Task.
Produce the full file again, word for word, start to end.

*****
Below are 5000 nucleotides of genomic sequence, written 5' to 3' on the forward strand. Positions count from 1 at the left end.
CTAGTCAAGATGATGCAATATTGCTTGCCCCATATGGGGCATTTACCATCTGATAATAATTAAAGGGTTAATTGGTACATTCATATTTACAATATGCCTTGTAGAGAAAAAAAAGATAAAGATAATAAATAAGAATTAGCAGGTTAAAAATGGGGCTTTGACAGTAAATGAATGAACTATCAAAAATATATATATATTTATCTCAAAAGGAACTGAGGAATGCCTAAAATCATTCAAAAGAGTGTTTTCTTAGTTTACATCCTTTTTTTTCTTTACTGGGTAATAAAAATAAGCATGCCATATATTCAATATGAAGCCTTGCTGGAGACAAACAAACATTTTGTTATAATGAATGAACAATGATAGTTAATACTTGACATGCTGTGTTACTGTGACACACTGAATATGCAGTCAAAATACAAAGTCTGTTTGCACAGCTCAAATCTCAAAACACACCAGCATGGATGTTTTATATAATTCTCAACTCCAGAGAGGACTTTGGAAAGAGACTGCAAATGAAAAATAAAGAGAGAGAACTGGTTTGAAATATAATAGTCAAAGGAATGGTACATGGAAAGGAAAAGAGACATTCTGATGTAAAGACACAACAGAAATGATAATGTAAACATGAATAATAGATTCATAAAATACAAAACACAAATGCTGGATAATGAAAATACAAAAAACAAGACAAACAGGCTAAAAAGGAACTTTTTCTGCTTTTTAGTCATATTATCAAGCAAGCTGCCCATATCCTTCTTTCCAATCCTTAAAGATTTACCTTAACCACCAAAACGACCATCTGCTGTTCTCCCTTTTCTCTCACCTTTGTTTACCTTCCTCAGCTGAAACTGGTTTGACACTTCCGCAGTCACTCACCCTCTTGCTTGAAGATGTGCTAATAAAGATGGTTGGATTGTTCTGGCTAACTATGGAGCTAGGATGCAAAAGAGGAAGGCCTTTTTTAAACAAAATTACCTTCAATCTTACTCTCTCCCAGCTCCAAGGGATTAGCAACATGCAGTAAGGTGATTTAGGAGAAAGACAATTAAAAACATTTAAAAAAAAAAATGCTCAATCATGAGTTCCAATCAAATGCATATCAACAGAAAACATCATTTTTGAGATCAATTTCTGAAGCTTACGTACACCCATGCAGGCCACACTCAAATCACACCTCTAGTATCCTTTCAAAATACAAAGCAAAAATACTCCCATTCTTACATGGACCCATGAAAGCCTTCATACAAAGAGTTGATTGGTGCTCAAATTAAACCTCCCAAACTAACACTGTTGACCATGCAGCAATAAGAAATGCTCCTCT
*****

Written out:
Below are 5000 nucleotides of genomic sequence, written 5' to 3' on the forward strand. Positions count from 1 at the left end.
CTAGTCAAGATGATGCAATATTGCTTGCCCCATATGGGGCATTTACCATCTGATAATAATTAAAGGGTTAATTGGTACATTCATATTTACAATATGCCTTGTAGAGAAAAAAAAGATAAAGATAATAAATAAGAATTAGCAGGTTAAAAATGGGGCTTTGACAGTAAATGAATGAACTATCAAAAATATATATATATTTATCTCAAAAGGAACTGAGGAATGCCTAAAATCATTCAAAAGAGTGTTTTCTTAGTTTACATCCTTTTTTTTCTTTACTGGGTAATAAAAATAAGCATGCCATATATTCAATATGAAGCCTTGCTGGAGACAAACAAACATTTTGTTATAATGAATGAACAATGATAGTTAATACTTGACATGCTGTGTTACTGTGACACACTGAATATGCAGTCAAAATACAAAGTCTGTTTGCACAGCTCAAATCTCAAAACACACCAGCATGGATGTTTTATATAATTCTCAACTCCAGAGAGGACTTTGGAAAGAGACTGCAAATGAAAAATAAAGAGAGAGAACTGGTTTGAAATATAATAGTCAAAGGAATGGTACATGGAAAGGAAAAGAGACATTCTGATGTAAAGACACAACAGAAATGATAATGTAAACATGAATAATAGATTCATAAAATACAAAACACAAATGCTGGATAATGAAAATACAAAAAACAAGACAAACAGGCTAAAAAGGAACTTTTTCTGCTTTTTAGTCATATTATCAAGCAAGCTGCCCATATCCTTCTTTCCAATCCTTAAAGATTTACCTTAACCACCAAAACGACCATCTGCTGTTCTCCCTTTTCTCTCACCTTTGTTTACCTTCCTCAGCTGAAACTGGTTTGACACTTCCGCAGTCACTCACCCTCTTGCTTGAAGATGTGCTAATAAAGATGGTTGGATTGTTCTGGCTAACTATGGAGCTAGGATGCAAAAGAGGAAGGCCTTTTTTAAACAAAATTACCTTCAATCTTACTCTCTCCCAGCTCCAAGGGATTAGCAACATGCAGTAAGGTGATTTAGGAGAAAGACAATTAAAAACATTTAAAAAAAAAAATGCTCAATCATGAGTTCCAATCAAATGCATATCAACAGAAAACATCATTTTTGAGATCAATTTCTGAAGCTTACGTACACCCATGCAGGCCACACTCAAATCACACCTCTAGTATCCTTTCAAAATACAAAGCAAAAATACTCCCATTCTTACATGGACCCATGAAAGCCTTCATACAAAGAGTTGATTGGTGCTCAAATTAAACCTCCCAAACTAACACTGTTGACCATGCAGCAATAAGAAATGCTCCTCT